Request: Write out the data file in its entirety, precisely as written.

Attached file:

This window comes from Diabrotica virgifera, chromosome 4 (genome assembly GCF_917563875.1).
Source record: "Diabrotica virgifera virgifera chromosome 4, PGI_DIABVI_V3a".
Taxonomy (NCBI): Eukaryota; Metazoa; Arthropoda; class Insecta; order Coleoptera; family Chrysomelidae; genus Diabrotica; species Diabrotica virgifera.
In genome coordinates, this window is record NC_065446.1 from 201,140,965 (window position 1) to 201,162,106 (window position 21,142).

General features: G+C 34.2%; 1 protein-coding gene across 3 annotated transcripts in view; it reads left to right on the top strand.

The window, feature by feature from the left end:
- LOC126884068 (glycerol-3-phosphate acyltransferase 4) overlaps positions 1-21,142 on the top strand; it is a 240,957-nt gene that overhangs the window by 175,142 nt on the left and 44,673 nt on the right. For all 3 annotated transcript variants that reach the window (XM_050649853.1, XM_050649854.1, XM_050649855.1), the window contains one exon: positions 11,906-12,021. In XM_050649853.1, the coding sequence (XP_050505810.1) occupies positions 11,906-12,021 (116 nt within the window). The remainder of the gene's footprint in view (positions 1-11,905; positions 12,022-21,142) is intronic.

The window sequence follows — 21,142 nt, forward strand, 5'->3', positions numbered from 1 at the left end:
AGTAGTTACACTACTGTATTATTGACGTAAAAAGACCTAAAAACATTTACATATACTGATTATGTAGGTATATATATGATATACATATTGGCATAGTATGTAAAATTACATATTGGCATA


This window comes from Diabrotica virgifera, chromosome 4 (genome assembly GCF_917563875.1).
Source record: "Diabrotica virgifera virgifera chromosome 4, PGI_DIABVI_V3a".
Taxonomy (NCBI): Eukaryota; Metazoa; Arthropoda; class Insecta; order Coleoptera; family Chrysomelidae; genus Diabrotica; species Diabrotica virgifera.
In genome coordinates, this window is record NC_065446.1 from 201,140,965 (window position 1) to 201,162,106 (window position 21,142).

General features: G+C 34.2%; 1 protein-coding gene across 3 annotated transcripts in view; it reads left to right on the top strand.

The window, feature by feature from the left end:
- LOC126884068 (glycerol-3-phosphate acyltransferase 4) overlaps positions 1-21,142 on the top strand; it is a 240,957-nt gene that overhangs the window by 175,142 nt on the left and 44,673 nt on the right. For all 3 annotated transcript variants that reach the window (XM_050649853.1, XM_050649854.1, XM_050649855.1), the window contains one exon: positions 11,906-12,021. In XM_050649853.1, the coding sequence (XP_050505810.1) occupies positions 11,906-12,021 (116 nt within the window). The remainder of the gene's footprint in view (positions 1-11,905; positions 12,022-21,142) is intronic.

The window sequence follows — 21,142 nt, forward strand, 5'->3', positions numbered from 1 at the left end:
AGTAGTTACACTACTGTATTATTGACGTAAAAAGACCTAAAAACATTTACATATACTGATTATGTAGGTATATATATGATATACATATTGGCATAGTATGTAAAATTACATATTGGCATA